The one or more preset threshold directional deviation criteria may simply be in the form of a predetermined angular range. The alignment device may in such a case indicate that correct alignment has been achieved when it is detected that the angle of deviation from the target orientation is within a predetermined angular range. The angular deviation measured may be restricted to a given plane. Preferably, the source and detector are so configured that the angular deviation measured is the angle between an axis of the machine and a target axis of alignment. The predetermined angular range may be a range of 0 to 5°. The predetermined angular range may be a range of 0 to 3°. The predetermined angular range is preferably a range of 0 to 1°. The target axis may for example be normal to the surface being machined. The one or more preset threshold directional deviation criteria are advantageously able to be adjusted by the user. Thus the user may adjust the sensitivity of the alignment device.

The alignment indicator is preferably able to provide an indication from which it may be determined whether the alignment of the machine has deviated from the target orientation and an indication of the general direction of deviation. For example, the indication of the general direction of deviation may comprise an arrow that points in the general direction of the deviation or in the general direction in which the machine must be moved in order to correct the deviation. Preferably, the indication of the general direction of deviation comprises an indication of one of a number of possible different directions, the number being an integer greater than or equal to 2. For example, the indicator may comprise a first indicator which when activated indicates that the machine needs to be rotated in one sense and a second indicator which when activated indicates that the machine needs to be rotated in the opposite sense. Having just two different indications of directions of misalignment may in many applications be insufficient to allow easy correction of misalignments. Thus, in certain embodiments of the invention it is preferred that the indication of the general direction of deviation comprises an indication of one of a number of possible different directions, the number being an integer greater than or equal to 3. The number may be an integer greater than or equal to 8. The alignment indicator may be arranged to provide an indication of the direction of deviation, the number of directions that the indicator is able to indicate being greater than 100 and preferably effectively limitless. The alignment indicator may be arranged to provide an indication of the magnitude of the misalignment.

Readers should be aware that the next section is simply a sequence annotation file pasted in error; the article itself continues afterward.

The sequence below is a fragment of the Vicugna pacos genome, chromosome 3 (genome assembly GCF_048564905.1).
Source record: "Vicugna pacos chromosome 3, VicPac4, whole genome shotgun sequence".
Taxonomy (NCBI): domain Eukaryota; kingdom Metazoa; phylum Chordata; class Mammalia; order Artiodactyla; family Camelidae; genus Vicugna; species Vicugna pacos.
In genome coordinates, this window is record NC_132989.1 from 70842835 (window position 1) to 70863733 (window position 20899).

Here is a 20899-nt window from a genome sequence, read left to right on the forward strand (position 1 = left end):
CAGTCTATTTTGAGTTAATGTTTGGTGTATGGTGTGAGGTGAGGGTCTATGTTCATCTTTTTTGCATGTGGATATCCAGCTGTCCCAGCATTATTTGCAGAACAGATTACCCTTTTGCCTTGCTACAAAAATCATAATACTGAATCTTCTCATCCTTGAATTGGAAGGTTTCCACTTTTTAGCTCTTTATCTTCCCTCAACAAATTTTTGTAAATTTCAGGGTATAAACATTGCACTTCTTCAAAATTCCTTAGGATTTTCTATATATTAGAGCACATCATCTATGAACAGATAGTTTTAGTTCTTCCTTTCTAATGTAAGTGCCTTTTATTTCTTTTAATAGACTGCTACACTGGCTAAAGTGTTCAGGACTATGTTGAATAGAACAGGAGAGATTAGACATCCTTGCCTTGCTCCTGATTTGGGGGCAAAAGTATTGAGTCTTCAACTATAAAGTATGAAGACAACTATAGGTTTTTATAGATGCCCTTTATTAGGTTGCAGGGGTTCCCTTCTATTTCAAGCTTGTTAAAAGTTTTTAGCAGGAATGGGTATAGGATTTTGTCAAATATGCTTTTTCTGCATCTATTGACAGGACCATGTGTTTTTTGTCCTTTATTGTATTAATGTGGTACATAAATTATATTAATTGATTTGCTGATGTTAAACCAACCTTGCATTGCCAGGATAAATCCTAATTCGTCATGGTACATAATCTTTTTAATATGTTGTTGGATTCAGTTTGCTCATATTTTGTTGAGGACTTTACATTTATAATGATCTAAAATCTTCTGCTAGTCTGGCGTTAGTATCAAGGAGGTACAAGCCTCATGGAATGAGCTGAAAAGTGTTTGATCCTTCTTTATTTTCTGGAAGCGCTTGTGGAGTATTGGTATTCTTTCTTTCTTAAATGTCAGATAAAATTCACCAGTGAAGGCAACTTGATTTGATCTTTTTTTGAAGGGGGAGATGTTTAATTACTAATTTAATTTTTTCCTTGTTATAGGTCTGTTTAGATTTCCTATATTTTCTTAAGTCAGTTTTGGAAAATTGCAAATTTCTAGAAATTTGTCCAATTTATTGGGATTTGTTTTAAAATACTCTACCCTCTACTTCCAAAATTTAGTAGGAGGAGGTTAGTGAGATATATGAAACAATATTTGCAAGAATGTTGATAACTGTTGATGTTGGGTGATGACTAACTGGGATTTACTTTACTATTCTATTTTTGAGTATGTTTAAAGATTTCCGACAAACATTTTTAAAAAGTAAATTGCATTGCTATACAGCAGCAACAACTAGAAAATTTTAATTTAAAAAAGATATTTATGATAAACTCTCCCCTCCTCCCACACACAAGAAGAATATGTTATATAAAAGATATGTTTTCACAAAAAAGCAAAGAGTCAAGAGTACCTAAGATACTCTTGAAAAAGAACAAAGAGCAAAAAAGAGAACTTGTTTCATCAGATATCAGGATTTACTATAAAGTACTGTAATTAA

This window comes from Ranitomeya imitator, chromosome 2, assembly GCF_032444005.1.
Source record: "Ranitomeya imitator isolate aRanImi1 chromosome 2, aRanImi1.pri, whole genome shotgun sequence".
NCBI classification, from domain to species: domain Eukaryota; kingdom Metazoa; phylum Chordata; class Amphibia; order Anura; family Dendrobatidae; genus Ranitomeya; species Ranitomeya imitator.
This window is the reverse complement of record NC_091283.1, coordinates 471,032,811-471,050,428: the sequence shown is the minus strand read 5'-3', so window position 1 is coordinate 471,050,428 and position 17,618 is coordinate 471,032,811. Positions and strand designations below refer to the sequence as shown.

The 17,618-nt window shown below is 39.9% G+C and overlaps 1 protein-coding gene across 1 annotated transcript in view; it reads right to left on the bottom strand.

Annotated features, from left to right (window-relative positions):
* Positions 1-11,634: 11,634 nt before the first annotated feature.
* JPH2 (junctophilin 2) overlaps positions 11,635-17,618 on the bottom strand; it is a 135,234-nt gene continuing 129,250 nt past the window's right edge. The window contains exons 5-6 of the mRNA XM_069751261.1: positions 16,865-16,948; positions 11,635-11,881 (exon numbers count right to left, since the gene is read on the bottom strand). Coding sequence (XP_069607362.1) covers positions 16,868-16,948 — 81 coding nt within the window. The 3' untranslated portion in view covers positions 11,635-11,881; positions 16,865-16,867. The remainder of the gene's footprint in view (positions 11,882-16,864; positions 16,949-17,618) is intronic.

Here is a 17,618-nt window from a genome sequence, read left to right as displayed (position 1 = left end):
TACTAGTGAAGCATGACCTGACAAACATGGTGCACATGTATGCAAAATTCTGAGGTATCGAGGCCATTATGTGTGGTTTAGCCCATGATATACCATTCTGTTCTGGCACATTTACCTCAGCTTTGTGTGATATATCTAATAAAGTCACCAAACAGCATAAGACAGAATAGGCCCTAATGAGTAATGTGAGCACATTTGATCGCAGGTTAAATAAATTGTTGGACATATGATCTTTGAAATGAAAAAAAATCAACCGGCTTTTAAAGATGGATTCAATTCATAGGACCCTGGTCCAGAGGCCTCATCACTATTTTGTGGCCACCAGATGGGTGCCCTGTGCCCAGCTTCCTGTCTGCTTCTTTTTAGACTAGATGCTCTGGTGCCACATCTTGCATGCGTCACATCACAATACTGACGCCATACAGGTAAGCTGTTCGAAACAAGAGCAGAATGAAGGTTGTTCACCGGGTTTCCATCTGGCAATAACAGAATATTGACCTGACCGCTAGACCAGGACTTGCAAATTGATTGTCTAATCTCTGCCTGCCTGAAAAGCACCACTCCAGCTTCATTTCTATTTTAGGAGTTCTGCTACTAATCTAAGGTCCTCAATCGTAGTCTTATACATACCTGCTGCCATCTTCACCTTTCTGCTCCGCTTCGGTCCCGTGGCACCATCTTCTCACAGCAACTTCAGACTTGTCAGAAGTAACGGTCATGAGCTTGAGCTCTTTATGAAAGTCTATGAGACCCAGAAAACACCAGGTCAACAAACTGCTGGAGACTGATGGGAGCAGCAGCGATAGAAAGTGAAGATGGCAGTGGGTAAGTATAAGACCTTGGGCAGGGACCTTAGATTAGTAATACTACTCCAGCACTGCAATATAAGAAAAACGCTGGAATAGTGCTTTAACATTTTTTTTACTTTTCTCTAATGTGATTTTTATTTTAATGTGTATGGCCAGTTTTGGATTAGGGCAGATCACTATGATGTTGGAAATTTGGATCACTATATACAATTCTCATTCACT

The alignment indicator may include visual indicating means. The visual indicating means may be in the form of one or more lights. The visual indicating means may be in the form of one or more symbols or other pictorial or written instructions, that display, light up or are otherwise activated according to the information to be conveyed to the user of the alignment device. The visual indicating means may include a single LED or other light emitting device that indicates a binary state of the system (i.e. “aligned” or “not aligned”). The visual indicating means may of course additionally or alternatively comprise other visual indicators. In one of the embodiments described herein the visual indicating means includes four, advantageously arrow-shaped, lights arranged in a cruciform arrangement that illuminate according to the corrective movement required of the machine. The four lights when illuminated individually are able to indicate one of four different directions of corrective movement. By illuminating a pair of adjacent lights to indicate a corrective movement in an intermediate direction, the four lights can be used to indicate one of eight possible different directions of corrective movement.